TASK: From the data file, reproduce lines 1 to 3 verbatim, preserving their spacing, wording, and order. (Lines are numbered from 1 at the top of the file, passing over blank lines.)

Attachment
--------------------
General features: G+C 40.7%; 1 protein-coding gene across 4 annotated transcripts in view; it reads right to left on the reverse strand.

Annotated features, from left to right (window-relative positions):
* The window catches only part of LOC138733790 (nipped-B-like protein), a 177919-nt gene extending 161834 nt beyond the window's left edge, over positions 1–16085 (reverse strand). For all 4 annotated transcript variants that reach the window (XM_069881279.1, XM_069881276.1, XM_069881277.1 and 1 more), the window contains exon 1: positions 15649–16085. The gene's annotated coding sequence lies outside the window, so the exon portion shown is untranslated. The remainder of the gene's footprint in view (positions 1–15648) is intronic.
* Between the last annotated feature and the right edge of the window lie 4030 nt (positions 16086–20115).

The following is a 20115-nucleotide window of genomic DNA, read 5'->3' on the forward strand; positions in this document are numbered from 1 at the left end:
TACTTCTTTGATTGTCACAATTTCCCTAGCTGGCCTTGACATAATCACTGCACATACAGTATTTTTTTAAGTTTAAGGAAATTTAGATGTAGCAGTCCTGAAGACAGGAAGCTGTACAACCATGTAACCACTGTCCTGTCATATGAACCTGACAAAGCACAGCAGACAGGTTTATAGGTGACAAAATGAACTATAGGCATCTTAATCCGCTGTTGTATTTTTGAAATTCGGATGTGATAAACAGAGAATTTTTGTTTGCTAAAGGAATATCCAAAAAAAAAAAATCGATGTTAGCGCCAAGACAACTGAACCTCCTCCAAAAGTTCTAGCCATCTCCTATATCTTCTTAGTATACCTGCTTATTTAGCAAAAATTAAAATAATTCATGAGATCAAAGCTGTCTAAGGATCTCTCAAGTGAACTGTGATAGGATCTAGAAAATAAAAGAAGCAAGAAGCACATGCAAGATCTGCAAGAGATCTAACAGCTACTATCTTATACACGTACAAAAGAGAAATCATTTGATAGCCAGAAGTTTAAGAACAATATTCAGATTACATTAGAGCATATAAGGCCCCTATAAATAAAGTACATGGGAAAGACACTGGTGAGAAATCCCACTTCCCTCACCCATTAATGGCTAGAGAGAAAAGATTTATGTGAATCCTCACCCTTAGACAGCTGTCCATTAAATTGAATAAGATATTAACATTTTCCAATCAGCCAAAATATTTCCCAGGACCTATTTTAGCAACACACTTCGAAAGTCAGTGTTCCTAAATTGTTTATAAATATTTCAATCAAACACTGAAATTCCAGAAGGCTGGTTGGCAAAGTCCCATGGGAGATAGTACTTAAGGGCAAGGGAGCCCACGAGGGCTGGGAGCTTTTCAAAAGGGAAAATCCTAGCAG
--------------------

General features: G+C 40.7%; 1 protein-coding gene across 4 annotated transcripts in view; it reads right to left on the reverse strand.

Annotated features, from left to right (window-relative positions):
* The window catches only part of LOC138733790 (nipped-B-like protein), a 177919-nt gene extending 161834 nt beyond the window's left edge, over positions 1–16085 (reverse strand). For all 4 annotated transcript variants that reach the window (XM_069881279.1, XM_069881276.1, XM_069881277.1 and 1 more), the window contains exon 1: positions 15649–16085. The gene's annotated coding sequence lies outside the window, so the exon portion shown is untranslated. The remainder of the gene's footprint in view (positions 1–15648) is intronic.